- Learn about brush control, color mixing, painting landscapes, and more
Oil Painting Techniques for Beginners
Now that we know what products to use, we can discuss some oil painting techniques for beginners. Just as with other paint mediums, there are many techniques when using oil paints. Below, we will highlight the most popular ones for you in order to get a better idea on what you can accomplish with this medium.
This technique is fairly basic and is the method of painting a fine base coat over your canvas in just one color. This will include the outlines and shadows as well as the background. The purpose of an underpainting is to provide a foundation for your oils to build off of and to allow for the use of shadows and depth.
This is also known as dry brushing. Scumbling utilizes a small, yet thick application of paint on your brush, where you use quick, short strokes to add texture. No thinning agent or medium is used for this technique, as you need your paint to be thick. This style can also be used to soften edges and details in your oil painting.
This style refers to a wet-on-wet oil painting technique. This means painting your entire oil painting without giving your layers a chance to dry. What makes this method so popular among oil artists is the fact that it speeds up the time in which you can complete a full oil painting, allowing for a single day’s work rather than a few days or a week. To achieve this technique, some other mediums may be required.
Unlike alla prima, glazing uses the same concept, except you wait for each individual layer to dry before adding more color over it. The effects achieved here will be a noticeable texture and glossy layers, adding a sheen to your artwork.
A well-known technique, impasto makes use of broad and quick brush strokes, allowing for a more defined piece of art. This technique is best used for adding highlights, creating shadows, and adding depth. To achieve the best results, palette knives and painting tools are used with impasto work.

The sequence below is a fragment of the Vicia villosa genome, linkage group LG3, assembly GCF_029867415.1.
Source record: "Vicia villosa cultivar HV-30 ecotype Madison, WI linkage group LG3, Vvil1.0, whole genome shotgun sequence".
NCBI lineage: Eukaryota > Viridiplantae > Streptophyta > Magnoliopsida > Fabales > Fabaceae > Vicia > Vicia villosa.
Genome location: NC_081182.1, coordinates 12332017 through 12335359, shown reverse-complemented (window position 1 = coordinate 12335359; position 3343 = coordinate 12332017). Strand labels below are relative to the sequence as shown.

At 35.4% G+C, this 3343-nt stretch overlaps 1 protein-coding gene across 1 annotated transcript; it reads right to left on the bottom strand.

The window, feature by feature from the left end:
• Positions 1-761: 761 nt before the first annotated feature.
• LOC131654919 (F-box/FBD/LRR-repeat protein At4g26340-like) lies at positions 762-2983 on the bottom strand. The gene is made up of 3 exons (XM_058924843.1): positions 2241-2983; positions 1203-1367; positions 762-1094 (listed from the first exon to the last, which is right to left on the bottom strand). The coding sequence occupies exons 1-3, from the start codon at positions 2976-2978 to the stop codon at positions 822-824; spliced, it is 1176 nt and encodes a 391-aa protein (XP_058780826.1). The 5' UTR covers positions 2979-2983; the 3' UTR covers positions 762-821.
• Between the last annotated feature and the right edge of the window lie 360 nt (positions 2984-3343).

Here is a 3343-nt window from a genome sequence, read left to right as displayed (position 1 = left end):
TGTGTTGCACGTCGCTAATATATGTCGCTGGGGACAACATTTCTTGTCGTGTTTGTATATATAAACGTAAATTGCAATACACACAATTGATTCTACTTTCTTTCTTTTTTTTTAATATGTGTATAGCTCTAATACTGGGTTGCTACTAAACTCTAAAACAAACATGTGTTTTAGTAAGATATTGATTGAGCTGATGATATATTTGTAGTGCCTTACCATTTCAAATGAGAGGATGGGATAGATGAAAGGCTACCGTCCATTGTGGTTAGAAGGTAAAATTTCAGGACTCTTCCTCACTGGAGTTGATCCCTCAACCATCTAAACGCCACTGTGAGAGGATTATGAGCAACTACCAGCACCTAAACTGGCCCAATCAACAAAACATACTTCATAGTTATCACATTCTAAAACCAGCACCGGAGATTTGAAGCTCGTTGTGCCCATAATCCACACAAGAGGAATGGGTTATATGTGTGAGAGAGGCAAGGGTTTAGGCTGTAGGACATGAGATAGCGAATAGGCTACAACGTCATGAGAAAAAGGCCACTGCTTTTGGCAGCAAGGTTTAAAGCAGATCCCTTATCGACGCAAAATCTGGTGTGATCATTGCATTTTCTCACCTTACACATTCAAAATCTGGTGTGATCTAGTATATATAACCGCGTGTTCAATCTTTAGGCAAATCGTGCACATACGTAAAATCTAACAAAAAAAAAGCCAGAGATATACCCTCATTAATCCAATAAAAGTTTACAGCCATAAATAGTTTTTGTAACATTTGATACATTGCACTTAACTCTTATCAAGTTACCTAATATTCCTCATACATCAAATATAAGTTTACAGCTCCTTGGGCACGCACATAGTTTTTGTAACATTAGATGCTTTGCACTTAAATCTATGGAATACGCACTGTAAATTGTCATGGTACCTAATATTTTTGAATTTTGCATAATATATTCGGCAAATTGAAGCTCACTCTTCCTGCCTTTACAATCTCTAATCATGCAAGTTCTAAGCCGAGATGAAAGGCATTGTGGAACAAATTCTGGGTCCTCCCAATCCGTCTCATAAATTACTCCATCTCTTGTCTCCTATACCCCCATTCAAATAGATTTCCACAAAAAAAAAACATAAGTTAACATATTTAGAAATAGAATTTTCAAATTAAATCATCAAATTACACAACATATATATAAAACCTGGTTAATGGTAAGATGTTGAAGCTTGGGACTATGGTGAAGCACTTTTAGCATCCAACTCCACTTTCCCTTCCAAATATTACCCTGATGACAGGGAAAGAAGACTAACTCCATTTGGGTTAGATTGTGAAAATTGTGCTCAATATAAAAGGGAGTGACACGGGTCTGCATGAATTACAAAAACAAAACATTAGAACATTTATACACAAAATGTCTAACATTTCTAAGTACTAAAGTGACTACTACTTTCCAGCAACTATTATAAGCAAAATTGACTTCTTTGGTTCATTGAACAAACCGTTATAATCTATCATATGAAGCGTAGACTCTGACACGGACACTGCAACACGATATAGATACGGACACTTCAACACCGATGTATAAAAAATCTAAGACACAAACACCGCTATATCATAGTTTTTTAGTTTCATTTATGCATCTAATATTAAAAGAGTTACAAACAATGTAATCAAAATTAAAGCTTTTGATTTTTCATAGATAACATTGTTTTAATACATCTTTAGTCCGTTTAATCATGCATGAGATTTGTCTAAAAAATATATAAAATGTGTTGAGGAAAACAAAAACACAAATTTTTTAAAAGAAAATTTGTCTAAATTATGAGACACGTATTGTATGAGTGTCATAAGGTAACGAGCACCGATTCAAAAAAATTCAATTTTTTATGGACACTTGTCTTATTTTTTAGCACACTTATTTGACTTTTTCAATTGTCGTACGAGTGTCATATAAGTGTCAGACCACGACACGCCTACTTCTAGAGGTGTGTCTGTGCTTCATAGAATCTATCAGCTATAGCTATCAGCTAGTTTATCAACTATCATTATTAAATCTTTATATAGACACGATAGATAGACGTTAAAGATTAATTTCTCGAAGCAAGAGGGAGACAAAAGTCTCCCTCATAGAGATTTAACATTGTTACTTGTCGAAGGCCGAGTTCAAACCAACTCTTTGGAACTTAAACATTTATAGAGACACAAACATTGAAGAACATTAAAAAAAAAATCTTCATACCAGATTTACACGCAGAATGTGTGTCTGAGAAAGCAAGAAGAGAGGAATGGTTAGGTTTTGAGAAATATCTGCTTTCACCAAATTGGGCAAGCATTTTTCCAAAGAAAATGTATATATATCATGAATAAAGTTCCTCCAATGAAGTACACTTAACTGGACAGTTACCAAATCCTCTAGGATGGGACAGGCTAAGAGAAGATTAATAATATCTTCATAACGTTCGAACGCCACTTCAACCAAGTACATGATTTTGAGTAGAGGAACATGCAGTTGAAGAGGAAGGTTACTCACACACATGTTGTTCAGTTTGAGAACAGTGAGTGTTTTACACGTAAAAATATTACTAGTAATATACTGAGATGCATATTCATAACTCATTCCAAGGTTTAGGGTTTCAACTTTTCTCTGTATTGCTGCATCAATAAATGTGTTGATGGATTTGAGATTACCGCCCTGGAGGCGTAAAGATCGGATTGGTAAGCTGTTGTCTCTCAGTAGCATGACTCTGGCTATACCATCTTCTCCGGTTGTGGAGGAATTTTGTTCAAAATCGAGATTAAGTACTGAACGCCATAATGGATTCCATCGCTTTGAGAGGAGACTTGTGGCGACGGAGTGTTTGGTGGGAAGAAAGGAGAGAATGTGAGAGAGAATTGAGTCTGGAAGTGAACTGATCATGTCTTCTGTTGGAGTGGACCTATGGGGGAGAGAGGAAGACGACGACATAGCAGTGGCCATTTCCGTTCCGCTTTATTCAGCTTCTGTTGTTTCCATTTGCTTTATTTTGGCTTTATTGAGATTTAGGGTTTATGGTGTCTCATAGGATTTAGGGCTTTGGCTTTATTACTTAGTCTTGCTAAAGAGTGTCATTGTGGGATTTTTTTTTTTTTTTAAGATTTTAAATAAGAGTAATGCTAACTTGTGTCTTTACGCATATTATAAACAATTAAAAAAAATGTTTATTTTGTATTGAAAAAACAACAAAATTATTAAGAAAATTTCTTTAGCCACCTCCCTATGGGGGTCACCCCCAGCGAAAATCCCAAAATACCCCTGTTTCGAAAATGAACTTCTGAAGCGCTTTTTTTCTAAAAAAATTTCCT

Opposite to impasto, sfumato is a softer and gentler approach. It allows for smoothing sharp edges or softening harsh outlines. The key with this technique is to always use a soft and clean brush for each new color of oil added to your canvas.
Being aware of the various oil painting techniques makes your possibilities with oils endless! Now, we will take a look at oil painting step by step with our oil painting tutorial below.
Oil Painting Tutorial
For this tutorial, we are going to look at doing a still life oil painting step by step. This tutorial will cover the materials you will need as well as detailed instructions on how to achieve your very own still life oil painting.
Materials You Will Need:
- Oil paints
- Drop cloth
- Palette knives and tools
- Paint palette
- One canvas
- Acrylic or an acrylic marker
- Containers with water and mixer medium or solvent
- Roller towel
How to Oil Paint
- When first beginning oil painting, you will need to decide on a subject or subject matter to paint. The go-to when oil painting for beginners is to start with something easier, such as a still life. Often, taking a photo of your object and working off of that can be easier than trying to beat the sun’s shadows and loss of daylight. This step can also be useful in using your photo to trace outlines onto your canvas with tracing paper or grid paper.
- Roughly sketching your drawing beforehand will assist in eliminating errors or misjudging lines and shapes. For this preliminary drawing, you can use a light pencil, diluted acrylic or oils, and even charcoal. This medium will need a fixative before going over it with your paint, however, in order to prevent smudging and to protect your colors. Another popular and easy-to-use option for sketching is an acrylic marker.
- A helpful suggestion to remember is to try to find different colors or shapes that tie in the various components of your painting together. It is helpful to find a theme and add hints or connecting elements to that when starting. It can also be beneficial to try your ideas on paper before going straight to the canvas, as this way you can get a feel for the colors, shapes, and elements you would like to include.
- Once your sketch is done, the next step would be the background for your oil painting. This base coat acts as an absorbent layer or foundation for the rest of your painting, which will prevent it from drying out or cracking. This layer should be applied thinly in either oil or acrylic paint and allowed to dry before continuing.